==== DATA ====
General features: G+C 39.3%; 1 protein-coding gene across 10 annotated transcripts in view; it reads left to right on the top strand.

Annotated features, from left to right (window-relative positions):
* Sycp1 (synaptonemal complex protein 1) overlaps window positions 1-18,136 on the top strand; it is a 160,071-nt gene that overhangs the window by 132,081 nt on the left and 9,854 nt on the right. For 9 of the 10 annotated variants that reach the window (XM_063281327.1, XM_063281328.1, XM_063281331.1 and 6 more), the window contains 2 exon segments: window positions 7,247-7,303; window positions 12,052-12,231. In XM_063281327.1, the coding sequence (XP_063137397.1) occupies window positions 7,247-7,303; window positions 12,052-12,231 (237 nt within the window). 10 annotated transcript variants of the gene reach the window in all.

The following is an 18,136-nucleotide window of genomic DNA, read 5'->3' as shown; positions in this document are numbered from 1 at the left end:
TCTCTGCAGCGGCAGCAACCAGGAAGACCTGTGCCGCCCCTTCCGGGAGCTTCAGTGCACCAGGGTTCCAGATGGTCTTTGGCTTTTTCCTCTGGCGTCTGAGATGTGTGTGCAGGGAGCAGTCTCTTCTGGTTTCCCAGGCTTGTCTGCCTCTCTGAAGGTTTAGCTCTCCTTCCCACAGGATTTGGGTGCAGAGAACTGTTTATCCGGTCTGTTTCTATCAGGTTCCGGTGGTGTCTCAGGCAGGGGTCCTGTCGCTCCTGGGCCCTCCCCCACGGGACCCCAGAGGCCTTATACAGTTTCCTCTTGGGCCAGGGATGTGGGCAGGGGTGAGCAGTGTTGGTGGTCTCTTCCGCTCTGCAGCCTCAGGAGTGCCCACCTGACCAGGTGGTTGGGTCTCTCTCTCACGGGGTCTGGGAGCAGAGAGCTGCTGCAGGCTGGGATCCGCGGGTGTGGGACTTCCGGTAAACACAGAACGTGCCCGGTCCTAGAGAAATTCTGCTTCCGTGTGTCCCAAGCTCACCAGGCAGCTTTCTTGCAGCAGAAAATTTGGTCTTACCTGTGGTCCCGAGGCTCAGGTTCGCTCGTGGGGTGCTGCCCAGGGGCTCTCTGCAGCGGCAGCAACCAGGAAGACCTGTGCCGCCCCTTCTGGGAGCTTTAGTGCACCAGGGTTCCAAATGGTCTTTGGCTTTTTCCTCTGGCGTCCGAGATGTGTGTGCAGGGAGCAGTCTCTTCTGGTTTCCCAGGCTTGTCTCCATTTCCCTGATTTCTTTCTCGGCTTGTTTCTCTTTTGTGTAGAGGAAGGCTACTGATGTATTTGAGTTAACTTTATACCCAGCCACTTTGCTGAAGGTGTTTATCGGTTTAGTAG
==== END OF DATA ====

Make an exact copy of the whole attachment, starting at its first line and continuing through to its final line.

General features: G+C 39.3%; 1 protein-coding gene across 10 annotated transcripts in view; it reads left to right on the top strand.

Annotated features, from left to right (window-relative positions):
* Sycp1 (synaptonemal complex protein 1) overlaps window positions 1-18,136 on the top strand; it is a 160,071-nt gene that overhangs the window by 132,081 nt on the left and 9,854 nt on the right. For 9 of the 10 annotated variants that reach the window (XM_063281327.1, XM_063281328.1, XM_063281331.1 and 6 more), the window contains 2 exon segments: window positions 7,247-7,303; window positions 12,052-12,231. In XM_063281327.1, the coding sequence (XP_063137397.1) occupies window positions 7,247-7,303; window positions 12,052-12,231 (237 nt within the window). 10 annotated transcript variants of the gene reach the window in all.

The following is an 18,136-nucleotide window of genomic DNA, read 5'->3' as shown; positions in this document are numbered from 1 at the left end:
TCTCTGCAGCGGCAGCAACCAGGAAGACCTGTGCCGCCCCTTCCGGGAGCTTCAGTGCACCAGGGTTCCAGATGGTCTTTGGCTTTTTCCTCTGGCGTCTGAGATGTGTGTGCAGGGAGCAGTCTCTTCTGGTTTCCCAGGCTTGTCTGCCTCTCTGAAGGTTTAGCTCTCCTTCCCACAGGATTTGGGTGCAGAGAACTGTTTATCCGGTCTGTTTCTATCAGGTTCCGGTGGTGTCTCAGGCAGGGGTCCTGTCGCTCCTGGGCCCTCCCCCACGGGACCCCAGAGGCCTTATACAGTTTCCTCTTGGGCCAGGGATGTGGGCAGGGGTGAGCAGTGTTGGTGGTCTCTTCCGCTCTGCAGCCTCAGGAGTGCCCACCTGACCAGGTGGTTGGGTCTCTCTCTCACGGGGTCTGGGAGCAGAGAGCTGCTGCAGGCTGGGATCCGCGGGTGTGGGACTTCCGGTAAACACAGAACGTGCCCGGTCCTAGAGAAATTCTGCTTCCGTGTGTCCCAAGCTCACCAGGCAGCTTTCTTGCAGCAGAAAATTTGGTCTTACCTGTGGTCCCGAGGCTCAGGTTCGCTCGTGGGGTGCTGCCCAGGGGCTCTCTGCAGCGGCAGCAACCAGGAAGACCTGTGCCGCCCCTTCTGGGAGCTTTAGTGCACCAGGGTTCCAAATGGTCTTTGGCTTTTTCCTCTGGCGTCCGAGATGTGTGTGCAGGGAGCAGTCTCTTCTGGTTTCCCAGGCTTGTCTCCATTTCCCTGATTTCTTTCTCGGCTTGTTTCTCTTTTGTGTAGAGGAAGGCTACTGATGTATTTGAGTTAACTTTATACCCAGCCACTTTGCTGAAGGTGTTTATCGGTTTAGTAG